When it comes to the gear on set, here's what you'll need as a gaffer or grip.
If you're thinking about becoming a cinematographer, you might find yourself taking on the role of a gaffer or grip as you build your career. While you can learn what exactly a gaffer is here, they are considered to be the chief lighting technician on set, while the grip department can support both the camera and lighting departments.
When it comes to performing either position on set, you simply cannot show up empty-handed. You're going to need some essential tools to do your job efficiently, effectively, and safely.
As a gaffer and set lighting technician in Portland, Oregon, I entered the world of video production as a one-man band filming BMX videos, weddings, and corporate events. I eventually started meeting crew who were specialists in their department, which opened my eyes to another level of production. I always had a huge interest in lighting and eventually realized that was my path. I decided to dive deep into the electrical department.
The gaffer is the head of the electrical department, and it's their job to work with the DP to help them realize their lighting needs and execute the plan with their team. This requires a mix of technical knowledge and creativity. Electricity can be dangerous, and it takes a great department leader to ensure that everyone on set is safe.
The electrical department not only powers their own lights, but makes sure the camera has power, video village, sound, crafty, HMU—it all comes back to the electric department. Even within the department, people can specialize in certain areas. Electricians might specialize in rigging, first unit, best boy, generator operator, etc.
The majority of my work here in Portland is corporate jobs with a one- to three-person grip and electric (G&E) crew. At this size of production, often the line between grip and electric is blurred. So it’s good to have a basic understanding of both departments. At the Hollywood level, a gaffer might not touch a piece of gear for an entire movie. At a smaller scale, I’m much more hands-on and do much of the heavy lifting myself.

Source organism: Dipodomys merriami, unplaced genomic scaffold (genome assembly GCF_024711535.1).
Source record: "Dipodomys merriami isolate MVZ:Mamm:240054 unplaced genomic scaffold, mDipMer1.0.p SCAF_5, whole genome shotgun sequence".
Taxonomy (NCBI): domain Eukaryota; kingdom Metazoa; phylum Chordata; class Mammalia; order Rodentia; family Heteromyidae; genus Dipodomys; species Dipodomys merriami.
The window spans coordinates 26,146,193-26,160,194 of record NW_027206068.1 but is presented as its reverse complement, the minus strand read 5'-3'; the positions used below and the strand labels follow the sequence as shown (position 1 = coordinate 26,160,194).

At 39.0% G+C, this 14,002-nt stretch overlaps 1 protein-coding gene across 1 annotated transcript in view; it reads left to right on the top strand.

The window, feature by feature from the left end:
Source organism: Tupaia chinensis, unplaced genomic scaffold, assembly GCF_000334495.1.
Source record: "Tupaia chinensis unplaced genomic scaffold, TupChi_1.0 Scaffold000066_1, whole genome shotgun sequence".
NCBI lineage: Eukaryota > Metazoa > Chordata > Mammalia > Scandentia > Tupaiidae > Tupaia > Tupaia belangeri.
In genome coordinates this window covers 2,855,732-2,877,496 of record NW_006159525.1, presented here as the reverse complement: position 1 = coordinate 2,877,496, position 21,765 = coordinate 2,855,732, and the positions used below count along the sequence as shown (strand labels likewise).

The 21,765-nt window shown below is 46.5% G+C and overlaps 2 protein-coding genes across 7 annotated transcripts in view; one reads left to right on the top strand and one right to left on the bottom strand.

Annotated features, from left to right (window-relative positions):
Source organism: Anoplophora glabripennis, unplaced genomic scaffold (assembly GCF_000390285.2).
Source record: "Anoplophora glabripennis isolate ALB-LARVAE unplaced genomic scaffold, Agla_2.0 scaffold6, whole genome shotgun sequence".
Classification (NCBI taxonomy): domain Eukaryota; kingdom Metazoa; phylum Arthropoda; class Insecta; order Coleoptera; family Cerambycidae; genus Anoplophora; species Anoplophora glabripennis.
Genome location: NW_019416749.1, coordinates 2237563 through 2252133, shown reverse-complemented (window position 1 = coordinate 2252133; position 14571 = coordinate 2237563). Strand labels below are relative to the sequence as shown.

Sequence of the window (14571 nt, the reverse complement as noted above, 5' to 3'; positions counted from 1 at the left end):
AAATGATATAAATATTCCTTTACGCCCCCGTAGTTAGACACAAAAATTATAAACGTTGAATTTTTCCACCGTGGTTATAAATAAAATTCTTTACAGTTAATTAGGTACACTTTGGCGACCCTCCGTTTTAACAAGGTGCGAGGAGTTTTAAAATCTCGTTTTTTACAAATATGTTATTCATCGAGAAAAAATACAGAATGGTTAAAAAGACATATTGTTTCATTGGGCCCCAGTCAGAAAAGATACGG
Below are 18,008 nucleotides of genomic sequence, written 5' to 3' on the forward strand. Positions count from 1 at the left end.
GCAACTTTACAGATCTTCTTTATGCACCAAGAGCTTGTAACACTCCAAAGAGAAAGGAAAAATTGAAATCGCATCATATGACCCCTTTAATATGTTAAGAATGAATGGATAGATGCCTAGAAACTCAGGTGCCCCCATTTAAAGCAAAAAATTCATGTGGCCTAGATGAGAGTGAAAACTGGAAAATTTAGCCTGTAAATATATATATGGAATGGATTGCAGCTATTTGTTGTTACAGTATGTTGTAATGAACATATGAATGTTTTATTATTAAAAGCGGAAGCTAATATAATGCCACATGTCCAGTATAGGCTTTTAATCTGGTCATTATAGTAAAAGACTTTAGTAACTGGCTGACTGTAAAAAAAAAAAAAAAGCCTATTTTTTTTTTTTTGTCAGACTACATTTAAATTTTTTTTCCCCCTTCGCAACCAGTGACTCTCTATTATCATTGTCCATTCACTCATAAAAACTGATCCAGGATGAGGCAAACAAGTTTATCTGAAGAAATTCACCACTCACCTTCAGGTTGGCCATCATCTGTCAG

Since I’m used to working with a small crew, this is the toolkit that I’ve put together to make sure that I can get the job done without excuses.
- Setwear Pro Gloves: For touching hot lights
- Kinco 1791 Gardening Gloves: For touching everything else
- Alcohol wipes: Clean your globes before you strike them
- Husky Zippered Pouch: Organization is important
- Utility pouch: More organization
- Surveillance Ear Mold: Communication
- Black Paper Tape (Small Core): Go-to tape for cables and gels (much safer than gaff tape)
- Leatherman Skeletool: Good ol’ faithful
- 1/4-20" baby pin: For lights, monitors, or anything with a 1/4-20” thread
- 6 Inch baby pin with collar: Quick problem solvers
- Carhartt Work Pocket: Minimalist tool carry
- 6 in 1 screwdriver: An essential
- Wide jaw crescent wrench: Another essential
- 25-foot tape measure: Measuring things
- 10-foot tape measure: One that fits in your pocket
- Allen wrenches: Random repairs
- Klein Electrician Scissors: Made for snipping wire. I cut gels with them and they feel so good
- Knipex Pliers Wrench: Similar to crescent wrench, same but different
- Level: To keep things level
- Small screwdriver (mine broke, buy this one instead): Small flathead screwdrivers surprise me with all of their uses
- Wire strippers: Stripping wires, usually repairing a stinger
- 3/16 T-Handle: Building frames
- Gator Grip Socket: Quick socket wrench
- Utility knife blades: Nothing worse than a dull blade
- Husky Utility Knife: For cutting gels
- Fluke 323 Multimeter: Reading voltage, amps, and troubleshooting
- Circuit Tester (this one rules): Electrical troubleshooting
- AC Volt meter: Voltage reading, quicker than a multi-meter, but not as precise
- Light meter: Meter the light
- Non-contact voltage tester: Troubleshooting
- Laser distance measurer: Measuring long distances, quickly
- Baling wire: Mostly used for rigging LED tubes
- Wire nuts: DIY repair
- 18 gauge wire: DIY repair
- Cube tap: It’s like a power strip that fits in your pocket
Did we miss any gear? Let us know in the comments section below.
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